Protecting your physical documents also means being smart about your mail. Because the vast majority of official government and financial documents will come in the mail, thieves can access your sensitive information as easily as they can open your mailbox. To stay safe, don't leave mail sitting in the mailbox for too long and contact the post office to put a hold on your mail if you go on vacation.

Be skeptical

A healthy dose of skepticism can go a long way to keeping your identity safe. Scammers will try anything to impersonate legitimate businesses in hopes of tricking you into giving them your information. If something feels out of the ordinary, or if you notice lots of typos or inaccuracies, these are good signs something is a scam. Also, beware of phishing emails that include offers that are too good to be true and never click on a link in an email from someone you don't know.

Remember, too, that government agencies won't just call you out of the blue asking for personal information. If this happens, hang up because it's likely a scam. Official government information will almost always arrive by mail, and reputable companies have other ways to contact you and verify your information.

Secure your devices

With so many bad actors out there trying to steal your information, it's critical that you keep your internet-connected devices secure. Installing anti-virus software, anti-spyware software, and firewalls on your devices can help protect against unwanted intrusions.

Securing your devices also means protecting the physical devices themselves. All the anti-spyware software in the world won't protect you if your laptop gets stolen and you don't have security systems in place. Make sure you lock up your devices at school or work and don't leave personal information visible on your screen if you step away from your computer in public places.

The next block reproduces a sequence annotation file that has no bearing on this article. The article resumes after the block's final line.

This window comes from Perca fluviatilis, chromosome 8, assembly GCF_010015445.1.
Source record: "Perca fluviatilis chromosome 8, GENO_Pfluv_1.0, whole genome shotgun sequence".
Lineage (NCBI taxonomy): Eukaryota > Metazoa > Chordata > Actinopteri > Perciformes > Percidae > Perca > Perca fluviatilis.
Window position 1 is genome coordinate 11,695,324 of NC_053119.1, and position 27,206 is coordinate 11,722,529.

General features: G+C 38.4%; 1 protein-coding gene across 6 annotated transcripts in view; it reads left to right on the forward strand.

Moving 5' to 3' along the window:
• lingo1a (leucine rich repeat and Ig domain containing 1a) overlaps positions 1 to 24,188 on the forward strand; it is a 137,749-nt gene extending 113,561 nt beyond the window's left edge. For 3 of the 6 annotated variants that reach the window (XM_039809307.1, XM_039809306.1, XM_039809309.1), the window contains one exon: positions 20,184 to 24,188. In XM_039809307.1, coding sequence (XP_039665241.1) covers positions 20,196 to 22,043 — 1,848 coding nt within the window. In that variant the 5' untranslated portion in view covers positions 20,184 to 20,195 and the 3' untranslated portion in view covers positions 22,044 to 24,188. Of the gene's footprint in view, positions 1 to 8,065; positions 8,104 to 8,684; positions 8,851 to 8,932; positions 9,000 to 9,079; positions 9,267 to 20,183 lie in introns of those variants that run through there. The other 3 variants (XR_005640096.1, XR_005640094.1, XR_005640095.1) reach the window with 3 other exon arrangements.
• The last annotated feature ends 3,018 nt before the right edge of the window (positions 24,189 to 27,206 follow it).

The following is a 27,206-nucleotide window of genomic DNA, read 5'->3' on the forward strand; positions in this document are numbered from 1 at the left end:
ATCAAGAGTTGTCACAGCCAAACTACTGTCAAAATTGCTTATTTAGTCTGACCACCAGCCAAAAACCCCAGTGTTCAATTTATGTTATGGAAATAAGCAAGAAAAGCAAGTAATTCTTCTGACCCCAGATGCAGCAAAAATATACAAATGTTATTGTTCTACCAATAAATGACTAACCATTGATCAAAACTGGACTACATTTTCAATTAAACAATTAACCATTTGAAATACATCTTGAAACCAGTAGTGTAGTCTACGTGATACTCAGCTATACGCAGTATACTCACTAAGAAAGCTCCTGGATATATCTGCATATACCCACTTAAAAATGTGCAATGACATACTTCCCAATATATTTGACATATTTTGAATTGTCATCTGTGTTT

Get professional protection

Identity theft protection has become big business, and countless companies now offer some form of professional identity protection services. Whether it's fraud alerts, credit monitoring, or full identity protection, there's a service to meet your needs. Just make sure you know exactly what you're getting when you sign up. Some companies offer monitoring and will alert you when something suspicious happens, but they don't offer any way to fix the problem. Other companies offer true protection that actively guards against identity theft and will help with the recovery process, should your information get stolen. All forms of protection are valuable; it just depends on what your needs are.

These same kinds of services are available through many credit card companies and financial institutions. The Credit Union of Texas offers identity theft protection on our Secure Checking and Secure Checking Plus accounts. Our dedicated Fraud Prevention Center will contact you if anything looks suspicious so we can verify the activity. CUTX also provides credit monitoring and identity theft resolution services.

For more tips or information on how to protect your identity, contact us, and we'd be happy to help in any way we can.